The quality of children’s education should not be determined by the neighborhood where they happen to live. In the context of global competition, excellent schools are needed for all students – not good schools for a few and mediocre ones for the rest. The research is clear: educational resources matter, especially for low-income and English learner (EL) students. Research indicates that compensatory education and EL education costs in Texas average about 40% over regular program costs. However, over 35 years ago, the state set funding far below recommended levels for those students, and those funding formulas remain unchanged.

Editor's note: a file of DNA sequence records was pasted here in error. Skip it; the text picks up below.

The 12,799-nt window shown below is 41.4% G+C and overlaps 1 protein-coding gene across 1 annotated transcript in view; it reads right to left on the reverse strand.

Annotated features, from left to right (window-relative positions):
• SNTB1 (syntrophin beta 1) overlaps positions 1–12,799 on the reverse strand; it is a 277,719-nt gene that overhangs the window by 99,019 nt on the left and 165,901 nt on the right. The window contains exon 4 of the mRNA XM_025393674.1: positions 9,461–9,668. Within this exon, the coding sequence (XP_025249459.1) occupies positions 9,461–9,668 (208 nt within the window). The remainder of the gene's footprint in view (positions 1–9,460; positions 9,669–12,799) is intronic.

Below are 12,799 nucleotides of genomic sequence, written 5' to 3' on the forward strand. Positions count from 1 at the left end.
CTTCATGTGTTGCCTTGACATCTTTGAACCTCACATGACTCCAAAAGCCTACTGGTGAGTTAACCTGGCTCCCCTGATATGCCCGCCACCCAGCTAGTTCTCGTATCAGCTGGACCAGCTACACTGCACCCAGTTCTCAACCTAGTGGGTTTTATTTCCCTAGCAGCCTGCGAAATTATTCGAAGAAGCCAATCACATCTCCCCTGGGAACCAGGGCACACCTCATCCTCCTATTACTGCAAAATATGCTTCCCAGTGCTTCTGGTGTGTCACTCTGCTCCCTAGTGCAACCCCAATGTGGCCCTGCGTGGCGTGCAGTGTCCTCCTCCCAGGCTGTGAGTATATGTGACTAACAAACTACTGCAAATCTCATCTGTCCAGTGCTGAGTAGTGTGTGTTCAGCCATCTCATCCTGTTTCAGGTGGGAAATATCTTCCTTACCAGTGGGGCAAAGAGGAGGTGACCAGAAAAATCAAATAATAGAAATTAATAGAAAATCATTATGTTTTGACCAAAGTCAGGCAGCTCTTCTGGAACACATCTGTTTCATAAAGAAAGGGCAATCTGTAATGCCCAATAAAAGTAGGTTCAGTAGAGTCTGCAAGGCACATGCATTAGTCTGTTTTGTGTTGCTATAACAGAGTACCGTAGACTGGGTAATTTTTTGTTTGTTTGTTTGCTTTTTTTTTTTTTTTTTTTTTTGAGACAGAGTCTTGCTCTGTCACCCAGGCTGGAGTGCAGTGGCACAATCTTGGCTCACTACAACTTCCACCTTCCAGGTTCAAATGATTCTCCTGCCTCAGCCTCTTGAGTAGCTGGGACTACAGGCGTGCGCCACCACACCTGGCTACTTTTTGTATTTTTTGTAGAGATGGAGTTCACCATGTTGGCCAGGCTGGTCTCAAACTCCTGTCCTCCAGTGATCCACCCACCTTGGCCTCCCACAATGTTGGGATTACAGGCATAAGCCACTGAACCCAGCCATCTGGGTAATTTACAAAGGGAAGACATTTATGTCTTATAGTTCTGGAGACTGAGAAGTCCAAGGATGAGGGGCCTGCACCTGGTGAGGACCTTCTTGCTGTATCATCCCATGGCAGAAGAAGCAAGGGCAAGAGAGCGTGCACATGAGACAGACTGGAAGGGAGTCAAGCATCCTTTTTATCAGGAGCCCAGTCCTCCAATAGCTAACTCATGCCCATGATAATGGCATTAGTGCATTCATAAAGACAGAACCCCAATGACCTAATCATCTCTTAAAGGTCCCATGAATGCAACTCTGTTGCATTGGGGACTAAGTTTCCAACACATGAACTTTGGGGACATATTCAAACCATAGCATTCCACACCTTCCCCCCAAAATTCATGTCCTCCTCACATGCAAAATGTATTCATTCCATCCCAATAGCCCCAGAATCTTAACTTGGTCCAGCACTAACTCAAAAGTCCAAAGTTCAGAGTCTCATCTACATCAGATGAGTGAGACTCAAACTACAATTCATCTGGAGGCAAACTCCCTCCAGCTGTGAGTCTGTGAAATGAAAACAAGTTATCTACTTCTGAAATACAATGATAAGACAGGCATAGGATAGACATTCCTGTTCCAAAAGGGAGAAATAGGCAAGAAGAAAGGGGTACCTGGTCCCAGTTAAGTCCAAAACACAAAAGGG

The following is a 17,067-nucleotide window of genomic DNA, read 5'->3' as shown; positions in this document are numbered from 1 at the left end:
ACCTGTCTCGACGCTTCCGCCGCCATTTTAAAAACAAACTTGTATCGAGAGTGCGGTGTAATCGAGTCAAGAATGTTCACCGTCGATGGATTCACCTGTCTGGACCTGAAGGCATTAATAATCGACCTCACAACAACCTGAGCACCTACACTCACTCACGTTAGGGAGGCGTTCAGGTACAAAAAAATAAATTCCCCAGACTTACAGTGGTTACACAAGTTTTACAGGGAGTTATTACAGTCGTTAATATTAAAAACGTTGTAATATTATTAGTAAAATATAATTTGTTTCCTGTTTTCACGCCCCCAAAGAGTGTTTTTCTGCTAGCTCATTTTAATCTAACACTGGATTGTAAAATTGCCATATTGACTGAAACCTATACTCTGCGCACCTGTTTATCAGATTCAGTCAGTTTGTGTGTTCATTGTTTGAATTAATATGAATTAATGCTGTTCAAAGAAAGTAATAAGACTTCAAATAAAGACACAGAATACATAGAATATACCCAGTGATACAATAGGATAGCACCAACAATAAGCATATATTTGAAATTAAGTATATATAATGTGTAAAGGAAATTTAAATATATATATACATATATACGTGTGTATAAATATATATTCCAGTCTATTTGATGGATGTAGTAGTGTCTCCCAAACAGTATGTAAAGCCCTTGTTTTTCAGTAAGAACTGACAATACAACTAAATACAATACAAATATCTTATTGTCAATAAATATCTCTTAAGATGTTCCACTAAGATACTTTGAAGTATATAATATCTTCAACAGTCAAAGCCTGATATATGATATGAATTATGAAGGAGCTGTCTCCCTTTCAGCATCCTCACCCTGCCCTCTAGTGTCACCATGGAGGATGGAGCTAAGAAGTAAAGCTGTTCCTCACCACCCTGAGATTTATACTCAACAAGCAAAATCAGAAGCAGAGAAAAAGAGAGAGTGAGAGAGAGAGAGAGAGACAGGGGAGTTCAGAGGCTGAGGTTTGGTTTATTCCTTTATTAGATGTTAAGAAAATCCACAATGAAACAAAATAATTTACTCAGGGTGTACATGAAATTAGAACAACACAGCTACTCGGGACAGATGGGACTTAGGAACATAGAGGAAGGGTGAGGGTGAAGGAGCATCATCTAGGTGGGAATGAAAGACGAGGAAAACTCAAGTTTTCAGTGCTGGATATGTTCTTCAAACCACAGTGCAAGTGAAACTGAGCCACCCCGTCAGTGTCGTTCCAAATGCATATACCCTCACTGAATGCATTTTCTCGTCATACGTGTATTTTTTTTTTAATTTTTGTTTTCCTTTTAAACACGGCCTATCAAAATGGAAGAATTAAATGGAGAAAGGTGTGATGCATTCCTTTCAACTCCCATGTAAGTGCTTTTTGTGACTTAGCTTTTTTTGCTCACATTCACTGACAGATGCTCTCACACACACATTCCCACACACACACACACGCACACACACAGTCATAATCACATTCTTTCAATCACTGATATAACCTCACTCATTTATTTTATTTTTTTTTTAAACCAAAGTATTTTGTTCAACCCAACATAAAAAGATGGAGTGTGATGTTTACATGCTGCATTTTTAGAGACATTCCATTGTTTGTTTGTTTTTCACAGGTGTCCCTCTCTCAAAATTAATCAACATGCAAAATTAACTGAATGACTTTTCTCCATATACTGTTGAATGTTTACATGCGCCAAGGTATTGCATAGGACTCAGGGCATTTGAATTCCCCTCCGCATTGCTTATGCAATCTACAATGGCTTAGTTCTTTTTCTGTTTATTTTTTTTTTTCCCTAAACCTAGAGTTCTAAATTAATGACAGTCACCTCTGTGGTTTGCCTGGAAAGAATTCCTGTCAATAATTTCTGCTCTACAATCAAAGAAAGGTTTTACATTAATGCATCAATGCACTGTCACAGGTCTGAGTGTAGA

Infographic: Texas State Divestment of Education – The Texas Constitution requires the State to provide education for all students. But state funding has dropped, not risen. During the last almost two decades, the state has reduced its contribution from 54% in 2000 to 36% in 2018. See printable infographic (PDF).
Bilingual Education Funding
- Policy Brief: Most English Learners Would Be Excluded from the Proposed Dual Language Weight
- Bilingual Allotment Data Dashboard: IDRA created this data dashboard to show scenarios of how increasing the bilingual education allotment will impact schools within each Texas House or Senate district.
- Testimony: Without Increased Resources for English Learners, Texas Compromises Education for One-fifth of Students, February 13, 2019